Now who is that?
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Old July 26, 2013, 06:08 AM   #19
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"Well I've never been to Spain" was written by Hoyt Axton, and sung first by Three dog night, followed up quickly by being sung by Elvis.

Not sure who said that about the trusty rifle being a trifle rusty. Hemingway?
I remember he wrote something about his carbine rifle being rusty as an analogy for a part of his body no longer working in his later years.



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"This is my Remy and this is my Colt. Remy loads easy and topstrap strong, Colt balances better and never feels wrong. A repro black powder revolver gun, they smoke and shoot lead and give me much fun. I can't figure out which one I like better, they're both fine revolvers that fit in my leather".
"To be sure of hitting the target, shoot first and call whatever you hit the target".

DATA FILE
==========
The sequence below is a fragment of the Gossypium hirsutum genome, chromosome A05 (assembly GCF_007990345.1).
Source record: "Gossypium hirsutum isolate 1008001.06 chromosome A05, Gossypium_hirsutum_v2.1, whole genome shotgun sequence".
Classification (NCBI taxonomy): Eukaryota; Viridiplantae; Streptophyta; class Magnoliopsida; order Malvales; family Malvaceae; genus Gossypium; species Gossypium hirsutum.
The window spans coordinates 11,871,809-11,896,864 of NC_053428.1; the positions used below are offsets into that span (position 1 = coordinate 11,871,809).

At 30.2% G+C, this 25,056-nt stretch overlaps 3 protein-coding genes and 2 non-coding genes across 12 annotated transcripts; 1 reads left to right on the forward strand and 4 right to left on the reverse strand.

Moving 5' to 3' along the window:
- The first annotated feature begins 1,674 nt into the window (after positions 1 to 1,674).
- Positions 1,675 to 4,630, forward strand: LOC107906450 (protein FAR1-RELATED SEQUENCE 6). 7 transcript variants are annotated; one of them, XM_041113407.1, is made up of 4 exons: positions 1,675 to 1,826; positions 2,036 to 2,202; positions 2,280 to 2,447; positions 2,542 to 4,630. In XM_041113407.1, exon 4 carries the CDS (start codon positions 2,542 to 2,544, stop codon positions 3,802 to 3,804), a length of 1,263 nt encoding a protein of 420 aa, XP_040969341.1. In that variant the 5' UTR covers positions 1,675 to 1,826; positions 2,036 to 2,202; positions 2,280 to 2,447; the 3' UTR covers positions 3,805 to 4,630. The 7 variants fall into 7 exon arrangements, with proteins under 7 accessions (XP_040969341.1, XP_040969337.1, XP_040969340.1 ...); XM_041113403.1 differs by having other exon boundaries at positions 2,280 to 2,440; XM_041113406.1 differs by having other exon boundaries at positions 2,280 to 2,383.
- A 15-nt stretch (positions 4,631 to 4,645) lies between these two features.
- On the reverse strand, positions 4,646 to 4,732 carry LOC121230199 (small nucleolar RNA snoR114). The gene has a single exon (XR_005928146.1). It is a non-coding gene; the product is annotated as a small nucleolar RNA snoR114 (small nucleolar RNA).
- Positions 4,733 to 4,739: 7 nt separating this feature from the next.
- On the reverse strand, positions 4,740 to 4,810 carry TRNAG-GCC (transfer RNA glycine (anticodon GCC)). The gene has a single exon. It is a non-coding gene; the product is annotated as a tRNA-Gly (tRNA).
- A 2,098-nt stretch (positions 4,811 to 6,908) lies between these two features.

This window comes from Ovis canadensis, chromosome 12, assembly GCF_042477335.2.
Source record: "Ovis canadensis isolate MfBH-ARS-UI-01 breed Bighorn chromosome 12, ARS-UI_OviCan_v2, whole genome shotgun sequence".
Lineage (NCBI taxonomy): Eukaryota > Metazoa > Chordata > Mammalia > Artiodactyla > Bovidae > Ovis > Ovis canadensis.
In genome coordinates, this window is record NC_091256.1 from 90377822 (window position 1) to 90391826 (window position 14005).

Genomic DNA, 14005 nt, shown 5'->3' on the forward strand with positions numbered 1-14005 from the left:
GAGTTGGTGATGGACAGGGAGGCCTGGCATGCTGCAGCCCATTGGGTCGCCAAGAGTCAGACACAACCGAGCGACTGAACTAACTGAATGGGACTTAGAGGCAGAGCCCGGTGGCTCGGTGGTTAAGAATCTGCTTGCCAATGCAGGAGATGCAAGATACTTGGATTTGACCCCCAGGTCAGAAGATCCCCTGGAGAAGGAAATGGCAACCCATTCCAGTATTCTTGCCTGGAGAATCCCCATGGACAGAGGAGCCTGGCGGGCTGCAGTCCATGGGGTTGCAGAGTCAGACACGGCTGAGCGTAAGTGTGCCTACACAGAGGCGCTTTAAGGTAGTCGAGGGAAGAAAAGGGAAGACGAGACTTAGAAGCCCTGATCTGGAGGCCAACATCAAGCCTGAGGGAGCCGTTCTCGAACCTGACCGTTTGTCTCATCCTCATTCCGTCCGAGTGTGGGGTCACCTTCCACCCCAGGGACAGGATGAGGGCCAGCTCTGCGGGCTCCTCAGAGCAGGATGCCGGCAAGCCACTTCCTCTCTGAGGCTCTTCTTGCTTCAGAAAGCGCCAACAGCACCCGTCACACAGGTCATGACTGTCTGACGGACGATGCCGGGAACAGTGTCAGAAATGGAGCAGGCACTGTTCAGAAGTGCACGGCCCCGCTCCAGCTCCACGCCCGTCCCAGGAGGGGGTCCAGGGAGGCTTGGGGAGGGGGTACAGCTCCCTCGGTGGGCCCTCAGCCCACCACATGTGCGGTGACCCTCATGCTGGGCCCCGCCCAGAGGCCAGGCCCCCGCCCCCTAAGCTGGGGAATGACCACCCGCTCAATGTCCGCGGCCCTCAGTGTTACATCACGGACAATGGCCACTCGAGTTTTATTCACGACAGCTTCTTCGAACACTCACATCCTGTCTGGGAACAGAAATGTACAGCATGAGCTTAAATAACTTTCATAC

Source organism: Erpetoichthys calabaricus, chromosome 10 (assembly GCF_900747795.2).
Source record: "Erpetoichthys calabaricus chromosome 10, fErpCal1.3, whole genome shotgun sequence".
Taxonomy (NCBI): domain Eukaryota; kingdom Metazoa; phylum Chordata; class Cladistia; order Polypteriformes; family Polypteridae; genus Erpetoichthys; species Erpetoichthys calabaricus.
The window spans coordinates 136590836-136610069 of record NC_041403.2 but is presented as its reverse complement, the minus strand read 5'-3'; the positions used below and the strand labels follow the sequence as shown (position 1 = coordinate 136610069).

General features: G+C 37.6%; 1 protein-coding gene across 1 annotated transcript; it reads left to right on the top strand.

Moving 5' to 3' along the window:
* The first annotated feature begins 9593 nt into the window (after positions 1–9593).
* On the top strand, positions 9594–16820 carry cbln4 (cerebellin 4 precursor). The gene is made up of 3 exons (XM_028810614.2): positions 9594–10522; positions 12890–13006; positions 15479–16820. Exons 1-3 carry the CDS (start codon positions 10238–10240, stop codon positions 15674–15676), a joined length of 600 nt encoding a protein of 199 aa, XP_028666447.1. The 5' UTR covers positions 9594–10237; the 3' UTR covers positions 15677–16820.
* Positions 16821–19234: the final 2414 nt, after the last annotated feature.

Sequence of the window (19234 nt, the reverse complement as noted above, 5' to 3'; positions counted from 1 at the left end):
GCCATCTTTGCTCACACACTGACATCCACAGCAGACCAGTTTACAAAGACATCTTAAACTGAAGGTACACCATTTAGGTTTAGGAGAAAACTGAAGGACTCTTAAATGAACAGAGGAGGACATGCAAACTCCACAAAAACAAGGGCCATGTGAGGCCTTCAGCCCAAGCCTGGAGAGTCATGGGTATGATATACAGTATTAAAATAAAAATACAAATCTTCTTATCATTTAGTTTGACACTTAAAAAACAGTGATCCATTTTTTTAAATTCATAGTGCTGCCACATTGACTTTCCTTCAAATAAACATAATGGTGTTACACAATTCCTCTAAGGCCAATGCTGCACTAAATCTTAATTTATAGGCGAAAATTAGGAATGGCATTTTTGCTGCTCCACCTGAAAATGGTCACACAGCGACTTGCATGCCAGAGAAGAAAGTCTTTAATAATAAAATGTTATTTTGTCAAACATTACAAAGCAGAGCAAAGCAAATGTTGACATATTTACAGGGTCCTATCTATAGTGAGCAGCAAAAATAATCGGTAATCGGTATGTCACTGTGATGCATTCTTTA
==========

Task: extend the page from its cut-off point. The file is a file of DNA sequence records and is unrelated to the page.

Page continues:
Last edited by Bill Akins; July 26, 2013 at 06:18 AM.
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Old July 26, 2013, 06:51 AM   #20
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Someone who did ad copy for commercials

The "Kid" was the "Cheerios Kid" and the commercial was for Cheerios.

It was sometime around 1958 when it was still acceptable to have a commercial that appealed to children (trying to sell Cheerios) mention anything as politically incorrect as a rifle. I am being sarcastic here.
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Old July 26, 2013, 09:49 AM   #21
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Doc, I was 5 years old in 1958, but I don't remember the Cheerios kid.